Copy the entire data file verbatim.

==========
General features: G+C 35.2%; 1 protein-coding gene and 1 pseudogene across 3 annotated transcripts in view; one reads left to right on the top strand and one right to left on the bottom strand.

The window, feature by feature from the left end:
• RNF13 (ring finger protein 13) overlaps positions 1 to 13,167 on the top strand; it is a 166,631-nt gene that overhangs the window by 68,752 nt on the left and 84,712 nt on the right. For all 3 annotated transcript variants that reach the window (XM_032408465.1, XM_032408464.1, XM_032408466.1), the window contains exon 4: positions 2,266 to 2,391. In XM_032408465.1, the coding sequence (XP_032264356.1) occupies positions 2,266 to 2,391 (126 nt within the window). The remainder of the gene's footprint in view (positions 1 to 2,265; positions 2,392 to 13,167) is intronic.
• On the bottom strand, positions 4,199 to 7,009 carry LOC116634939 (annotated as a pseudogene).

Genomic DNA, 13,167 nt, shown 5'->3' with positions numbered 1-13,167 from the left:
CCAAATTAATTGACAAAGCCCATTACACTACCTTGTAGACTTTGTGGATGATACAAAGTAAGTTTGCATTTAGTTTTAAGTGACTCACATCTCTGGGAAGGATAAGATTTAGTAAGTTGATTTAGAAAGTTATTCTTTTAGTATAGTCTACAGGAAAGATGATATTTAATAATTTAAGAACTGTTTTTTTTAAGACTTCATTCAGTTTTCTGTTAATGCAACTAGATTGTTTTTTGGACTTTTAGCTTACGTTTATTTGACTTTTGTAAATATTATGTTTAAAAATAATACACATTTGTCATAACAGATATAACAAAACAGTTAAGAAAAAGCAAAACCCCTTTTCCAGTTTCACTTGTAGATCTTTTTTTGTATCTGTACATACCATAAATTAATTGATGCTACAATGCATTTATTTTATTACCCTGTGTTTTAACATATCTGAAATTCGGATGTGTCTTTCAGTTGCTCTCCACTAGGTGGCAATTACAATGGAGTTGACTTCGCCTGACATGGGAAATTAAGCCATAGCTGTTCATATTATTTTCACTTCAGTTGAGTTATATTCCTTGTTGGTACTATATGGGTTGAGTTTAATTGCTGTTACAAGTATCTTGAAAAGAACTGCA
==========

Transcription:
General features: G+C 35.2%; 1 protein-coding gene and 1 pseudogene across 3 annotated transcripts in view; one reads left to right on the top strand and one right to left on the bottom strand.

The window, feature by feature from the left end:
• RNF13 (ring finger protein 13) overlaps positions 1 to 13,167 on the top strand; it is a 166,631-nt gene that overhangs the window by 68,752 nt on the left and 84,712 nt on the right. For all 3 annotated transcript variants that reach the window (XM_032408465.1, XM_032408464.1, XM_032408466.1), the window contains exon 4: positions 2,266 to 2,391. In XM_032408465.1, the coding sequence (XP_032264356.1) occupies positions 2,266 to 2,391 (126 nt within the window). The remainder of the gene's footprint in view (positions 1 to 2,265; positions 2,392 to 13,167) is intronic.
• On the bottom strand, positions 4,199 to 7,009 carry LOC116634939 (annotated as a pseudogene).

Genomic DNA, 13,167 nt, shown 5'->3' with positions numbered 1-13,167 from the left:
CCAAATTAATTGACAAAGCCCATTACACTACCTTGTAGACTTTGTGGATGATACAAAGTAAGTTTGCATTTAGTTTTAAGTGACTCACATCTCTGGGAAGGATAAGATTTAGTAAGTTGATTTAGAAAGTTATTCTTTTAGTATAGTCTACAGGAAAGATGATATTTAATAATTTAAGAACTGTTTTTTTTAAGACTTCATTCAGTTTTCTGTTAATGCAACTAGATTGTTTTTTGGACTTTTAGCTTACGTTTATTTGACTTTTGTAAATATTATGTTTAAAAATAATACACATTTGTCATAACAGATATAACAAAACAGTTAAGAAAAAGCAAAACCCCTTTTCCAGTTTCACTTGTAGATCTTTTTTTGTATCTGTACATACCATAAATTAATTGATGCTACAATGCATTTATTTTATTACCCTGTGTTTTAACATATCTGAAATTCGGATGTGTCTTTCAGTTGCTCTCCACTAGGTGGCAATTACAATGGAGTTGACTTCGCCTGACATGGGAAATTAAGCCATAGCTGTTCATATTATTTTCACTTCAGTTGAGTTATATTCCTTGTTGGTACTATATGGGTTGAGTTTAATTGCTGTTACAAGTATCTTGAAAAGAACTGCA